Teens’ Vital Voices

Many freshmen spend their 1st year at Staples figuring out the school:  what activities to get involved in, which clubs to join, that sort of thing.  Leadership comes later.

Alexis Teixeira is not “many freshmen.”

Just a few months into her high school career, she’s already started a club.  Already, the club has had an impact — locally and internationally.

Alexis Texeira and Rebecca Lolosoli, during the Kenyan's visit to Westport.

The club is Teen Vital Voices.  It’s the 1st high school branch anywhere of Vital Voices Global Partnership — a not-for-profit organization launched in 1999 by Hillary Clinton and Madeline Albright to identify, train and empower women leaders around the globe.

A Vital Voices volunteer, Alexis’s mom told stories of her work.  The 9th grader was intrigued by Kakenya Ntaiya, who started a school in Kenya.  When Kakenya came to Westport to talk, Alexis invited several friends.

Kakenya’s vision inspired Alexis to organize a club.  Teen Vital Voices aims to make a difference in Kenyan girls’ lives, through the Kakenya Center for Excellence.  They assist the school financially, while befriending its students through correspondence and other activities.

Teen Vital Voices hopes to inspire similar clubs, in high schools and colleges.

This year, Staples members have heard from a State Department intern from Turkey; a Fairfield University professor from India, and Rebecca Lolosoli, who founded a safe haven village for women in Kenya.

Alexis has learned much about Africa — including the dearth of opportunities for women there.  “They get married at my age,” she says.  “They drop out of school.  There are rapes and pregnancies, and the blame is put on the girls.  They get kicked out of their homes.”

She also learned that — despite all the obstacles, and little material wealth — the girls at Kakenya have plenty of hope.

“Nobody really knows about all that here,” Alexis says.  “You don’t get the connection until you hear about it, and meet people who know.”

If more Staples students knew about the Kakenya School, she says, more would help.  And it’s easy:  Just $27 builds one school wall.

Teen Vital Voices has held bake sales.  They’ve decorated t-shirts for the girls.  They’re getting the word out through email, and a Facebook page.

“It’s not easy being a group of freshmen,” Alexis admits.  “But we’re trying.”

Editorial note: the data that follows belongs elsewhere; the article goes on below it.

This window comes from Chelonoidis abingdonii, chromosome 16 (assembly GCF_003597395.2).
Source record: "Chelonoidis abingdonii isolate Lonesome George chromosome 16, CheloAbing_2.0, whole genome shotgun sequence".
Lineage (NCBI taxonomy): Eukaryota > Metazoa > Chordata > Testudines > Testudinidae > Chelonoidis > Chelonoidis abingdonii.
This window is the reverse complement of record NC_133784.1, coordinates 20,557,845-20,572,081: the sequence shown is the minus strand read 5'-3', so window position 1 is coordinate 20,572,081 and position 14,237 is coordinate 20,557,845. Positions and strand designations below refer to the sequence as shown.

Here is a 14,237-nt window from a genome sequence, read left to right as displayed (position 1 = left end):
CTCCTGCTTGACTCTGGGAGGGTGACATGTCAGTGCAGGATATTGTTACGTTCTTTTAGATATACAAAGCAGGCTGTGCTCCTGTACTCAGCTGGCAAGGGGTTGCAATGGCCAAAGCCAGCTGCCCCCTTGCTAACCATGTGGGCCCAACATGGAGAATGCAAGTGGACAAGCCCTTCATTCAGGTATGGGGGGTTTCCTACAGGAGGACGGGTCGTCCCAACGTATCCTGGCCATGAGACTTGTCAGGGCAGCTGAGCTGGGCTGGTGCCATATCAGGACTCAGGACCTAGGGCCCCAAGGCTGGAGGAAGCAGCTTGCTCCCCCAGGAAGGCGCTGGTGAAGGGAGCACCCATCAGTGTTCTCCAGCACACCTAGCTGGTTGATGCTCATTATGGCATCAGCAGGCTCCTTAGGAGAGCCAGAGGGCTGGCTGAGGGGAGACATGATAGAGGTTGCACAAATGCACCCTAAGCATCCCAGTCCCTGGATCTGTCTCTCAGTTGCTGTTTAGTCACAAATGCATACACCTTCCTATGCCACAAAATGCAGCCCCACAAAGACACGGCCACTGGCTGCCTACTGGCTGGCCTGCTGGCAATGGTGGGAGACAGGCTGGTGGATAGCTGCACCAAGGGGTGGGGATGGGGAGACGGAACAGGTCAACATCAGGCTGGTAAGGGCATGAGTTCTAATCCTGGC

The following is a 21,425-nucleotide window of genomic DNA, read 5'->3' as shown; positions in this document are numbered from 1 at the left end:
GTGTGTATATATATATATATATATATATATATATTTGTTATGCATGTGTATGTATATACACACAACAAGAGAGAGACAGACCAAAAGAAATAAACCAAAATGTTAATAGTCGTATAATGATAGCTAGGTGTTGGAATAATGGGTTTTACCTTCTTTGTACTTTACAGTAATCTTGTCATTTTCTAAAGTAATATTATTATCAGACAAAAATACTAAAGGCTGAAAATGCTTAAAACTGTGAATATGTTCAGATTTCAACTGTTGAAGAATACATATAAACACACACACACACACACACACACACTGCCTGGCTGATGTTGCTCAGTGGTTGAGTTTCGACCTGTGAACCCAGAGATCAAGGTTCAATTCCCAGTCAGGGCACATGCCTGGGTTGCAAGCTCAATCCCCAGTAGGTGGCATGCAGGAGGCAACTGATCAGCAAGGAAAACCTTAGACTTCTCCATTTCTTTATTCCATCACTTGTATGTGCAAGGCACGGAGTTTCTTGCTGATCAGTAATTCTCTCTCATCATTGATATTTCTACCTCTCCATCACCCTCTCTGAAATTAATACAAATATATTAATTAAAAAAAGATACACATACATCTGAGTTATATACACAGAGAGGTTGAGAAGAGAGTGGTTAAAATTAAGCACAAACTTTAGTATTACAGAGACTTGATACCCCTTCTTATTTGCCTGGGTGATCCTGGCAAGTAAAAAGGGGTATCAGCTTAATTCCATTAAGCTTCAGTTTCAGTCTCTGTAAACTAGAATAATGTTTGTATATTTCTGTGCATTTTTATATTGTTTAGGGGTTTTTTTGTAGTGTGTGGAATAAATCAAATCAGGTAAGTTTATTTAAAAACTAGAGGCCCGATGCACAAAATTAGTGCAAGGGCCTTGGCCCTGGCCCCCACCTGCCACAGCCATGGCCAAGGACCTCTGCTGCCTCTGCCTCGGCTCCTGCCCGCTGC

She’s also trying to get more boys to join Teen Vital Voices.  “It’s not just women’s issues — it’s about people,” she explains.

In just a few months, Teen Vital Voices has made an impact on Kenyans’ lives.  And on Alexis’.

“I’ve met some amazing women,” she says.  “They inspire me, and give me hope.”

Which is exactly what she and her friends do, from Westport to Africa.

(For more information on Teen Vital Voices, contact Alexis:  lilswimmer1294@aol.com)

25 responses to “Teens’ Vital Voices

  1. The Dude Abides

    There is no debate that Alexis is doing a wonderful thing with her organization.
    I applaud her for her efforts and energy.
    However, I often wonder why the focus is always international? Couldn’t Oprah have founded a
    school here in America or Madonna adopt a child from Alabama or perhaps Alexis discovered very similar problems (teen pregnancy, homelessness and rape) in Bridgeport??????????????????????????

    • I totally agree with the fact that there are many problems right infront of our eyes. The focus is not always internationally. Most of the clubs at Staples are helping hostpitals and organizations benifiting people in the US. I definitely support Alexis in her ideas so help people in international places because there are many people there that are worse off. Congratulations Alexis!!

    • I do think DudeAbides just doesn’t get it! There are many programs which deal with local issues. Alexis has chosen to focus her attention and interests on issues further afield. What on earth is wrong with that? Why is there always a need to reduce the value of what she is doing?

  2. The Dude Abides

    Actually, from a brief preview of the 86 clubs at Staples (and those easily identified as service orientated), there are 11 that are committed to projects internationally and 16 promulgated to American aid. Not exactly “most.” I question the why of this and can only surmise that it is far more glamorous to be associated with international efforts and perhaps (?), the reality of domestic poverty is just too hard a pill to swallow. But I can tell you from doing pro bono legal work with the Urban League for over five years, inner city poverty and problems are just as bad as anything you will find in Kenya. In fact, I find them much sadder in a rich country such as ours.

  3. Definition of “most:” the greatest in number. 16 is greater than 11, therefore “most” of the clubs… Anonymous was correct.

  4. Fundraising for a school in Kenya is not mutually exclusive to domestic charitable work.

  5. The Dude Abides

    Actually if you read Vital Voices’ mission statement, it does deal with only international issues cloaked in a gender based rhethoric. In regard to your compulsion to be right with the word “most,” “most” of the clubs at Staples don’t deal with any charitable work at all. Regardless, I don’t want this discussion to take anything away from Alexis’ efforts. However, with certain parallels, I am sure you are content with spending 10 billion a month in aid to Iraq rather than funding universal health care. My view is that our focus (and money) belongs at home.

  6. Brava to Alexis Texeira! Keep doing good work, Alexis. Schools and education are so important–everywhere.